The Wall conjecture extended

Tim Wall boldly conjectured in 1961 that the number of maximal subgroups of a finite group G is at most |G|−1. (This would be best possible, since the the elementary abelian 2-group attains this bound.) He proved that the conjecture holds if G is soluble. The conjecture itself was disproved by participants in an AIM workshop in 2012, but in the meantime, Martin Liebeck, Laci Pyber and Aner Shalev had proved that the number of maximal subgroups is at most c|G|3/2. (The report of the workshop notes that the counterexamples have order smaller than |G|1+a, where a < 1/1000 (and possibly much smaller).)

The partition into right cosets of a subgroup of a group G is a system of imprimitivity for G in its regular action on itself by right multiplication, and in particular, maximal subgroups correspond to systems of maximal blocks. So, in our work on the Road Closure conjecture (described here), João Araújo and I speculated that the results on Wall’s conjecture might extend to the number of systems of maximal blocks of imprimitivity for all finite transitive permutation groups.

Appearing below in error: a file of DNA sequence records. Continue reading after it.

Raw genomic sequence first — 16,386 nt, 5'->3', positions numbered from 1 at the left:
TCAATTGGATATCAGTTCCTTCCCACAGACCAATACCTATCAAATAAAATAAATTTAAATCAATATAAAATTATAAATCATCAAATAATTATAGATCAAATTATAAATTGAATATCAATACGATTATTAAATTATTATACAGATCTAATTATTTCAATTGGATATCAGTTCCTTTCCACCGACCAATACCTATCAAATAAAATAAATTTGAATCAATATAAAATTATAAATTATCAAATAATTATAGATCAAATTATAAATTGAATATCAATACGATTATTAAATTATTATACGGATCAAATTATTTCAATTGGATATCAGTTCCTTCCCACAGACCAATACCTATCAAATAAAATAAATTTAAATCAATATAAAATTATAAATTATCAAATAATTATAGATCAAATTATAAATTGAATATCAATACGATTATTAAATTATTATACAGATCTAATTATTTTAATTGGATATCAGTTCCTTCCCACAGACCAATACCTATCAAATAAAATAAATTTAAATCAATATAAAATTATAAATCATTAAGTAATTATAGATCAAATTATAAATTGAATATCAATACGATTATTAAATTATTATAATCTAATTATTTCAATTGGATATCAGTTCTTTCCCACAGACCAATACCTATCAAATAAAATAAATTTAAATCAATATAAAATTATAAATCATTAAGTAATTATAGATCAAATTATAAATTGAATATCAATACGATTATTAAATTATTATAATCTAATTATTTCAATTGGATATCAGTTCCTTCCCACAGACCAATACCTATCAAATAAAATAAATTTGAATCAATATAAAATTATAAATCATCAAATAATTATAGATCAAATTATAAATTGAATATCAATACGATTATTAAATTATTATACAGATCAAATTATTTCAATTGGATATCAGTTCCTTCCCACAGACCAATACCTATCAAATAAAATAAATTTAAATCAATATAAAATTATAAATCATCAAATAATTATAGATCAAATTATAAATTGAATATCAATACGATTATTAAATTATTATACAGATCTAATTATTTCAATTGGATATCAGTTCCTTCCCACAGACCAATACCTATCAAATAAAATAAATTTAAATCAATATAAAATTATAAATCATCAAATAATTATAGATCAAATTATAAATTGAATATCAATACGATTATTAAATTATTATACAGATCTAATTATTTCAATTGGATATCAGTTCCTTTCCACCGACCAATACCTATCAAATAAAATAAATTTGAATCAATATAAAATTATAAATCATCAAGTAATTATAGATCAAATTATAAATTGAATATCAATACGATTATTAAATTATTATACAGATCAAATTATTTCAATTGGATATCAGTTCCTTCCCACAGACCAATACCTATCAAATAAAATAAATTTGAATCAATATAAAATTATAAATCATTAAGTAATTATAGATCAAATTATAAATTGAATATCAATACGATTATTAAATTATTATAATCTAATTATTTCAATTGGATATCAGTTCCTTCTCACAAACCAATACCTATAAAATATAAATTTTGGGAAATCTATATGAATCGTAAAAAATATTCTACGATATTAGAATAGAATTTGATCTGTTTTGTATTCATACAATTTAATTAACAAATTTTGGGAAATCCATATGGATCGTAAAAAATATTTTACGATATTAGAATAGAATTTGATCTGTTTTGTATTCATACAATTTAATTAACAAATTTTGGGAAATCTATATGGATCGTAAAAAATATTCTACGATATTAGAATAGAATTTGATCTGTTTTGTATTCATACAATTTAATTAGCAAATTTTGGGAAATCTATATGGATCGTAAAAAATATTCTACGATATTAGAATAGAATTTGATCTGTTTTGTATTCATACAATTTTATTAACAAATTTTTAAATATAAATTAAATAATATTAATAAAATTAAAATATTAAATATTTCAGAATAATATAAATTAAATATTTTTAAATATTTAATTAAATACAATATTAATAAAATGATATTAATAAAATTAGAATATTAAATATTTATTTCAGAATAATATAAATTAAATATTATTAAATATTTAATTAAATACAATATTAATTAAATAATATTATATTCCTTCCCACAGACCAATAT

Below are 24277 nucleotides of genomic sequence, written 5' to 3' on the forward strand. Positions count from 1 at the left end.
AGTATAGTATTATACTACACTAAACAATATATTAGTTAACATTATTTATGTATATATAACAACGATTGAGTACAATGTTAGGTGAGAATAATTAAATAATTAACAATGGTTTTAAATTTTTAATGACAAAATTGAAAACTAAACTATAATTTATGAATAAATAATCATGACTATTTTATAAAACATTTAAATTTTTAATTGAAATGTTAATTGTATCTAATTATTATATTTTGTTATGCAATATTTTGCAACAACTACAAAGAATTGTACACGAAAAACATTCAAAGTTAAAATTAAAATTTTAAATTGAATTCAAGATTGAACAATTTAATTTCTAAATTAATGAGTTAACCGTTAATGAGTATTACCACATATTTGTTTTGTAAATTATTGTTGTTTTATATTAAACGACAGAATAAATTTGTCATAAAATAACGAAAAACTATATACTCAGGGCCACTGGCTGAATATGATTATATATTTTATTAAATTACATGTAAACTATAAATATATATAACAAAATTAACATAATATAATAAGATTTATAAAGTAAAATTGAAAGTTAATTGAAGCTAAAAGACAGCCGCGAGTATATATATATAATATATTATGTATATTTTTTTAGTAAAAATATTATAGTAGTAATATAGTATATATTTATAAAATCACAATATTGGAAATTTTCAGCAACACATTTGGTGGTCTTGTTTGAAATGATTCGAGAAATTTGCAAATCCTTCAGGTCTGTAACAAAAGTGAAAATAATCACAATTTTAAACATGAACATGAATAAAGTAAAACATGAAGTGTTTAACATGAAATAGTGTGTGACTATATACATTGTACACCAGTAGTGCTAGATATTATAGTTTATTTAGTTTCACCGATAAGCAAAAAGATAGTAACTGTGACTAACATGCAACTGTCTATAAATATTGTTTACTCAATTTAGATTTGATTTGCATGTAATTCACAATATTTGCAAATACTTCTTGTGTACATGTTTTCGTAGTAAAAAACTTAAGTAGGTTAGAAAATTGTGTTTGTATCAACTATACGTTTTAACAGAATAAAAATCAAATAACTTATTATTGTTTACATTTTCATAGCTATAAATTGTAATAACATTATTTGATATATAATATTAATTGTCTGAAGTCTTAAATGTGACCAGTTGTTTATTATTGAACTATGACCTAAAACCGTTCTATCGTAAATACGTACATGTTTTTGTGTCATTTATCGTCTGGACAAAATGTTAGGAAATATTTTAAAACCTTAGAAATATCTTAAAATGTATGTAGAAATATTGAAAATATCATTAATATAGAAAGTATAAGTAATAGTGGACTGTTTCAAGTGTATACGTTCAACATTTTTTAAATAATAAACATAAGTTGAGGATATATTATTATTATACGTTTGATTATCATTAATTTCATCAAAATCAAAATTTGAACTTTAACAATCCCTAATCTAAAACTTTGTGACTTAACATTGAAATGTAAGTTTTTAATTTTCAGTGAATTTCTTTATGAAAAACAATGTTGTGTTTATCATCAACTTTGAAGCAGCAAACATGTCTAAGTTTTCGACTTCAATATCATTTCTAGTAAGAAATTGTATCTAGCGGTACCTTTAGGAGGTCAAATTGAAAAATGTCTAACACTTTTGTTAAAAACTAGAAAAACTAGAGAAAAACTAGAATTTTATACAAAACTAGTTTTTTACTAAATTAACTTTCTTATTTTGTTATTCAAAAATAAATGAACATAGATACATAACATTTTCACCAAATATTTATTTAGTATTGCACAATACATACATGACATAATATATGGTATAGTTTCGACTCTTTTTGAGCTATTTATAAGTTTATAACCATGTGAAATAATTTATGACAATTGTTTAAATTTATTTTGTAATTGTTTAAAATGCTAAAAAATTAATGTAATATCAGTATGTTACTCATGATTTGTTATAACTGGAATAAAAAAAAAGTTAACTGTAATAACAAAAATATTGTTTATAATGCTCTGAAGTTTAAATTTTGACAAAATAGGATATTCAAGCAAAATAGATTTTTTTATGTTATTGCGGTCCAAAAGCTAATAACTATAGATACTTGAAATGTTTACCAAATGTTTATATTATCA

This did indeed turn out to be the case. Mariapia Moscatiello from Padova, who is visiting our department this month, gave a seminar talk on Wednesday, in which she showed that exactly the same bounds (cn3/2 for arbitrary transitive groups of degree n, and n−1 for finite soluble groups) hold for the more general problem. This lovely result is joint work with Andrea Lucchini and Pablo Spiga. Their paper is on the arXiv: 1907.08477.

So one (rather important) question remains. Is there an efficient algorithm to find all the maximal blocks through a point in a transitive permutation group? In particular, can this be done in polynomial time? An efficient algorithm would almost certainly allow us to push further with our computational test of the Road Closure conjecture. In the computation as we have done it so far, we use the fact that all the minimal blocks through a point can be found efficiently, and then climb up to the top of chains of blocks; this is very inefficient since we pass all possible blocks on the way and there may be very many of these!

About Peter Cameron

I count all the things that need to be counted.
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